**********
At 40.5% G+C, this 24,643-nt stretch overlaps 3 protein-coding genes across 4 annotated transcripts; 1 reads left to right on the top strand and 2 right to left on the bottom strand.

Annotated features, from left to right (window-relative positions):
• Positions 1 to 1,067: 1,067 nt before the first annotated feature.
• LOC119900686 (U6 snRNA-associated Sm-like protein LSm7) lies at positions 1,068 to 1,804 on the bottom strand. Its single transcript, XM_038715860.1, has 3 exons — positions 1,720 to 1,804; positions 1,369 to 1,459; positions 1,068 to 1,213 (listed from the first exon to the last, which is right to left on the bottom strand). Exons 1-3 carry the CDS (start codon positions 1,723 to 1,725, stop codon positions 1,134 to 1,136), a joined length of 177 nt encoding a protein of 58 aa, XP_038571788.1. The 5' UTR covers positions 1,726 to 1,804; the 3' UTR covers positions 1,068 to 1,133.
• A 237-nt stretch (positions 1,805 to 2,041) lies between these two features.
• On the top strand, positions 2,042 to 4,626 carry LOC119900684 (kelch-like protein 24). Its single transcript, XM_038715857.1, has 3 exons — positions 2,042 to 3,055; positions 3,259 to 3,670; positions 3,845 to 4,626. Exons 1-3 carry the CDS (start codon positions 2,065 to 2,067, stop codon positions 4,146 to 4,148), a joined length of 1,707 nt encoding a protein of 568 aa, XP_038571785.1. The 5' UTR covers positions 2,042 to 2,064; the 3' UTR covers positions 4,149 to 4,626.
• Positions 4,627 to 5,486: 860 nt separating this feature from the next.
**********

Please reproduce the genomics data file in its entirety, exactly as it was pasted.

At 40.5% G+C, this 24,643-nt stretch overlaps 3 protein-coding genes across 4 annotated transcripts; 1 reads left to right on the top strand and 2 right to left on the bottom strand.

Annotated features, from left to right (window-relative positions):
• Positions 1 to 1,067: 1,067 nt before the first annotated feature.
• LOC119900686 (U6 snRNA-associated Sm-like protein LSm7) lies at positions 1,068 to 1,804 on the bottom strand. Its single transcript, XM_038715860.1, has 3 exons — positions 1,720 to 1,804; positions 1,369 to 1,459; positions 1,068 to 1,213 (listed from the first exon to the last, which is right to left on the bottom strand). Exons 1-3 carry the CDS (start codon positions 1,723 to 1,725, stop codon positions 1,134 to 1,136), a joined length of 177 nt encoding a protein of 58 aa, XP_038571788.1. The 5' UTR covers positions 1,726 to 1,804; the 3' UTR covers positions 1,068 to 1,133.
• A 237-nt stretch (positions 1,805 to 2,041) lies between these two features.
• On the top strand, positions 2,042 to 4,626 carry LOC119900684 (kelch-like protein 24). Its single transcript, XM_038715857.1, has 3 exons — positions 2,042 to 3,055; positions 3,259 to 3,670; positions 3,845 to 4,626. Exons 1-3 carry the CDS (start codon positions 2,065 to 2,067, stop codon positions 4,146 to 4,148), a joined length of 1,707 nt encoding a protein of 568 aa, XP_038571785.1. The 5' UTR covers positions 2,042 to 2,064; the 3' UTR covers positions 4,149 to 4,626.
• Positions 4,627 to 5,486: 860 nt separating this feature from the next.